The Strathfield Municipality, including the land upon which St Patrick’s stands, was once inhabited by the Wangal clan of the Darug tribe. The Wangal clan’s territory was known as Wanne and it originally extended from the suburbs of Birchgrove and Balmain in the east, to Silverwater and Auburn in the west, the northern boundary was the Parramatta River. The southern boundary is unknown.
Prior to the arrival of the First Fleet in 1788, the Wangal people successfully lived in this area for thousands of years. Over this time, an enormous body of knowledge and special skills were developed to harness the resources that these lands provided. The Wangal clan saw themselves as the custodians of this area. Their spiritual beliefs honoured their association with the land, paying homage to the mythical beings who created the landscape.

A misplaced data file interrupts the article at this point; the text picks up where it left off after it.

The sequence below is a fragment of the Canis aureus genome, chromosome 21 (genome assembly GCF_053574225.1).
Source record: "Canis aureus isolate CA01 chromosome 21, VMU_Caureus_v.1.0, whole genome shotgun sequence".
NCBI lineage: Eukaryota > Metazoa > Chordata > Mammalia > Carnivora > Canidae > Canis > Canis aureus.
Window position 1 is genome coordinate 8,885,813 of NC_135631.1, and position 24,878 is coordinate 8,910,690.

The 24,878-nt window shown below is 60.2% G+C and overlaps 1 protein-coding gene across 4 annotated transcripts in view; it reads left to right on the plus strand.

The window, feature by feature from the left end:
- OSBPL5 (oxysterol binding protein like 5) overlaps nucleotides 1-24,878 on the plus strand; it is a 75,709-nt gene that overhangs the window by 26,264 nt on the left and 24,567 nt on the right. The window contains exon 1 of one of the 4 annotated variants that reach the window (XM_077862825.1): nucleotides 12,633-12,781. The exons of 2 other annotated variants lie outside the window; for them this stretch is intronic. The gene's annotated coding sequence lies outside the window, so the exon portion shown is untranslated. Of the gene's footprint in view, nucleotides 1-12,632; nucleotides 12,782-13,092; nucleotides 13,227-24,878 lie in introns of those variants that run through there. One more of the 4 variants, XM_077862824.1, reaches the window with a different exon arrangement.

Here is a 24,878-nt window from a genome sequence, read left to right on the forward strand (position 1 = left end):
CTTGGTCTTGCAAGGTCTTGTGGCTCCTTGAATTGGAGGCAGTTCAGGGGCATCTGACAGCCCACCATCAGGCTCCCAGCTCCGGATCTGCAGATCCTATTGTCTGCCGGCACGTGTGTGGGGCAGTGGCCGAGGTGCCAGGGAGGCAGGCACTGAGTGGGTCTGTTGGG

Tragically, upon the European colonisation of Australia, the Wangal nation was dispersed and dispossessed of the land which had always been theirs. One way that we can show respect for the culture and heritage of the Wangal clan is by making an Acknowledgement of Country at all significant College events.
In November 2023, Narragunnawali approved the St Patrick’s College Reconciliation Action Plan.
2024 will be a year of implementing initiatives across the College in order to drive reconciliation in education, with a holistic focus on strengthening relationships, respect and opportunities in the classroom, around the school and with the local community.
National EREA has also developed an Innovate Reconciliation Action Plan which is available here: EREA Action Plan